After I hung up from talking to my mum, I looked at Rob. “I guess we’d better phone the medical aid." Fortunately we were well covered by a reputable medical aid company, but before we booked for any operation or procedure we had to make a phone call to a specific number, and get their approval. Although obviously just 'red tape', we had to deal with it. I would then present their authorisation number at the hospital when I booked in. The registration staff would know there would be no complication over the finances.
"Rob, as the principle member, do you have to phone them yourself, or do you think I should?"
"Are you sure you want to? Wouldn't you prefer me to phone them?"
"No. For some reason, I want to take charge. Do you have the number?”
Rob rummaged through his drawer, then handed me a business card with the company's details. He hugged me, and headed for the bedroom door. "I'm going to make us some more tea."
I smiled weakly to myself. Rob’s cure for all crises—"Let’s have a cup of tea."
I dialled the number, and settled down on the edge of the bed. After the usual run-around between different departments, I at last arrived at the correct extension.
“I need authorisation for an operation,” I began. The lady asked for our medical aid number, Rob’s name, my name, and a whole host of other information. Then she asked, “What is the operation?"
I licked my lips. This would be the first time I had used the name to a stranger.
“A mastectomy,” I said. “I have breast cancer." The voice on the other end of the phone showed as much compassion and understanding as if I had said I wanted my toenails cut. She proceeded to fire several more questions. She concluded with, “Of course this will have to go before the board for consideration. But in the meantime . . . "
“Before the board?” I stared at the phone in confusion. “When does the board meet?”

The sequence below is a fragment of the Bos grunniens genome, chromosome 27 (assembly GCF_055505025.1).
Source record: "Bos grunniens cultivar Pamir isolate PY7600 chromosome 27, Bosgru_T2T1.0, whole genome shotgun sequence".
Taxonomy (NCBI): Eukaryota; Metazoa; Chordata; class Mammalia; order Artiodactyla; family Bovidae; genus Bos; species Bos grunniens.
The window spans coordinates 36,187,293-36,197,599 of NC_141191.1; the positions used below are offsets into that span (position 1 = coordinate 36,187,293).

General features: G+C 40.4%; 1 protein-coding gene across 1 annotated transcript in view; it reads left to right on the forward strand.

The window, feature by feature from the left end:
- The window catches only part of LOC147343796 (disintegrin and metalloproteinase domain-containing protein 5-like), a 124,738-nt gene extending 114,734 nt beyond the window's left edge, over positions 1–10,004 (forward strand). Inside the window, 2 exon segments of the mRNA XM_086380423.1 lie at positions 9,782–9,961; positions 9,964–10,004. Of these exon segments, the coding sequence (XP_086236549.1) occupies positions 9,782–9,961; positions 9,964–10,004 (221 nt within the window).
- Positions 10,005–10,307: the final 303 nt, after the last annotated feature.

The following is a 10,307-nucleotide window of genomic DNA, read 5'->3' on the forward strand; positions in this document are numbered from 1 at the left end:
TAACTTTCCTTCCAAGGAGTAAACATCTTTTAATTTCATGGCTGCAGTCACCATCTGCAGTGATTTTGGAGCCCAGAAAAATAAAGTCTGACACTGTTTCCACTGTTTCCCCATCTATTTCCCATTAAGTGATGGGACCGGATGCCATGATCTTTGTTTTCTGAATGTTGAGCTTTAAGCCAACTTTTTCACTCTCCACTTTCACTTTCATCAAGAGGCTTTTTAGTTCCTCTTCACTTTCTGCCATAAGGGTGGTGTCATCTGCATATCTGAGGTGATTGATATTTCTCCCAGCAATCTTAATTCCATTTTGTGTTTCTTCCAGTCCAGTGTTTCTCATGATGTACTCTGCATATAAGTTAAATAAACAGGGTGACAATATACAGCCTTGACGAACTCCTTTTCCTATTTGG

“Next week,” she replied in a jaded voice. “But there are a couple of things you will have to do first . . .”
“Don’t be ridiculous!” I reacted impatiently. “This can't wait a week. I see the surgeon tomorrow, and surgery will probably be scheduled for the next day or so.”
“Oh, that's out of the question,” the woman said. “These things take time you know. Besides, no decision can be made until we have a set of photos.”
“Photos?” I choked incredulously. “Photos? Did you say photos?”
The lady sighed. “Yes lady, I said photos! You cannot have an operation of this nature until you have submitted photos and the board has decided whether it is necessary.”
“But there’s nothing to see!” I exclaimed. “I presume you mean X-rays?” This had to be some sort of nightmare. It was time to wake up.
“No I do not mean X-rays!” snapped the woman. “I said photos and I mean photos!”
The tensions and horror of the last few hours boiled over.
“Well if you want photos you can d take your own!” I exploded rudely. “And while you are about it you can give me your name!"
During the pause that followed my outburst, I overheard some muffled talking, and then another calmer voice started to speak.
“Mrs. Corder? What seems to be the problem?”